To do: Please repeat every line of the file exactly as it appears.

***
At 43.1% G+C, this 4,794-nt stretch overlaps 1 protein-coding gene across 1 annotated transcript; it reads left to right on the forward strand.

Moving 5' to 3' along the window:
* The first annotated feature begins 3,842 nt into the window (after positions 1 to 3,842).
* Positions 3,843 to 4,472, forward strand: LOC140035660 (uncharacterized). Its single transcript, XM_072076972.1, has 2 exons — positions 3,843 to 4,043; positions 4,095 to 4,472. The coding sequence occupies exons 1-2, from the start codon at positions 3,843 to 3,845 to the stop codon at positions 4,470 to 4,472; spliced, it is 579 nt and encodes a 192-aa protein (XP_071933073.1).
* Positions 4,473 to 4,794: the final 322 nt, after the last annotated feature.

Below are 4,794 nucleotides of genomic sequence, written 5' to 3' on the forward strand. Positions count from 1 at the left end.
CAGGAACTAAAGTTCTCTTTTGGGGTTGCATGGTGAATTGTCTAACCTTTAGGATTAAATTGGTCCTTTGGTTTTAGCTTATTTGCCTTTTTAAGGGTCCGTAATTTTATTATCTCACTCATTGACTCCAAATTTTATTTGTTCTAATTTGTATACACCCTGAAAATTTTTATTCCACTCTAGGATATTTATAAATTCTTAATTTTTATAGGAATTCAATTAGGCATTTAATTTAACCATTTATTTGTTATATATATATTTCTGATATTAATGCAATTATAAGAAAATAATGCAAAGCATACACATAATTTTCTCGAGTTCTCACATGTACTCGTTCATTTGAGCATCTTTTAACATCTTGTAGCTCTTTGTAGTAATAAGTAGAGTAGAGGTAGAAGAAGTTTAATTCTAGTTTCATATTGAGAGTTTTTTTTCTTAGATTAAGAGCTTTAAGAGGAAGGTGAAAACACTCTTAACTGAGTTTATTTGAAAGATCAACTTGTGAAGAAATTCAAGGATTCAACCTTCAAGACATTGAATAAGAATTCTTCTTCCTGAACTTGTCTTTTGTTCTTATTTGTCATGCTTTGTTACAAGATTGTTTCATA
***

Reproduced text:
At 43.1% G+C, this 4,794-nt stretch overlaps 1 protein-coding gene across 1 annotated transcript; it reads left to right on the forward strand.

Moving 5' to 3' along the window:
* The first annotated feature begins 3,842 nt into the window (after positions 1 to 3,842).
* Positions 3,843 to 4,472, forward strand: LOC140035660 (uncharacterized). Its single transcript, XM_072076972.1, has 2 exons — positions 3,843 to 4,043; positions 4,095 to 4,472. The coding sequence occupies exons 1-2, from the start codon at positions 3,843 to 3,845 to the stop codon at positions 4,470 to 4,472; spliced, it is 579 nt and encodes a 192-aa protein (XP_071933073.1).
* Positions 4,473 to 4,794: the final 322 nt, after the last annotated feature.

Below are 4,794 nucleotides of genomic sequence, written 5' to 3' on the forward strand. Positions count from 1 at the left end.
CAGGAACTAAAGTTCTCTTTTGGGGTTGCATGGTGAATTGTCTAACCTTTAGGATTAAATTGGTCCTTTGGTTTTAGCTTATTTGCCTTTTTAAGGGTCCGTAATTTTATTATCTCACTCATTGACTCCAAATTTTATTTGTTCTAATTTGTATACACCCTGAAAATTTTTATTCCACTCTAGGATATTTATAAATTCTTAATTTTTATAGGAATTCAATTAGGCATTTAATTTAACCATTTATTTGTTATATATATATTTCTGATATTAATGCAATTATAAGAAAATAATGCAAAGCATACACATAATTTTCTCGAGTTCTCACATGTACTCGTTCATTTGAGCATCTTTTAACATCTTGTAGCTCTTTGTAGTAATAAGTAGAGTAGAGGTAGAAGAAGTTTAATTCTAGTTTCATATTGAGAGTTTTTTTTCTTAGATTAAGAGCTTTAAGAGGAAGGTGAAAACACTCTTAACTGAGTTTATTTGAAAGATCAACTTGTGAAGAAATTCAAGGATTCAACCTTCAAGACATTGAATAAGAATTCTTCTTCCTGAACTTGTCTTTTGTTCTTATTTGTCATGCTTTGTTACAAGATTGTTTCATA